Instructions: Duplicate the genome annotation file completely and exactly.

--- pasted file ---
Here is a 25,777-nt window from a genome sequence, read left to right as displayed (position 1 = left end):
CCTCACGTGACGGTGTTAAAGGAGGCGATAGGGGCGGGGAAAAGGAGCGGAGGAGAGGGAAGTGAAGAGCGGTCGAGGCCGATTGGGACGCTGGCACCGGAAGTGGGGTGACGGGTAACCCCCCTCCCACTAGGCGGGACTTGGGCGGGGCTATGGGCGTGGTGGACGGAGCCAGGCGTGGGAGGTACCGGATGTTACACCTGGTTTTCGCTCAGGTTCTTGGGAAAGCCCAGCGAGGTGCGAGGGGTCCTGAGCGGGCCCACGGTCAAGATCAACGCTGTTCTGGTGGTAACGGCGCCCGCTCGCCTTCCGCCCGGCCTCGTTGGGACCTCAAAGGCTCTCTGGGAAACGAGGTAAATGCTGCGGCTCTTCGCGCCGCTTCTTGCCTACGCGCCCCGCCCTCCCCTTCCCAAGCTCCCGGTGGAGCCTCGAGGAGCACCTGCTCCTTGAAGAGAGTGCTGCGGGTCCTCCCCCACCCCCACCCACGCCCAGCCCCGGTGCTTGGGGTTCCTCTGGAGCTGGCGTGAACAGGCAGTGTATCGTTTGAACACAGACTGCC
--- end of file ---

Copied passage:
Here is a 25,777-nt window from a genome sequence, read left to right as displayed (position 1 = left end):
CCTCACGTGACGGTGTTAAAGGAGGCGATAGGGGCGGGGAAAAGGAGCGGAGGAGAGGGAAGTGAAGAGCGGTCGAGGCCGATTGGGACGCTGGCACCGGAAGTGGGGTGACGGGTAACCCCCCTCCCACTAGGCGGGACTTGGGCGGGGCTATGGGCGTGGTGGACGGAGCCAGGCGTGGGAGGTACCGGATGTTACACCTGGTTTTCGCTCAGGTTCTTGGGAAAGCCCAGCGAGGTGCGAGGGGTCCTGAGCGGGCCCACGGTCAAGATCAACGCTGTTCTGGTGGTAACGGCGCCCGCTCGCCTTCCGCCCGGCCTCGTTGGGACCTCAAAGGCTCTCTGGGAAACGAGGTAAATGCTGCGGCTCTTCGCGCCGCTTCTTGCCTACGCGCCCCGCCCTCCCCTTCCCAAGCTCCCGGTGGAGCCTCGAGGAGCACCTGCTCCTTGAAGAGAGTGCTGCGGGTCCTCCCCCACCCCCACCCACGCCCAGCCCCGGTGCTTGGGGTTCCTCTGGAGCTGGCGTGAACAGGCAGTGTATCGTTTGAACACAGACTGCC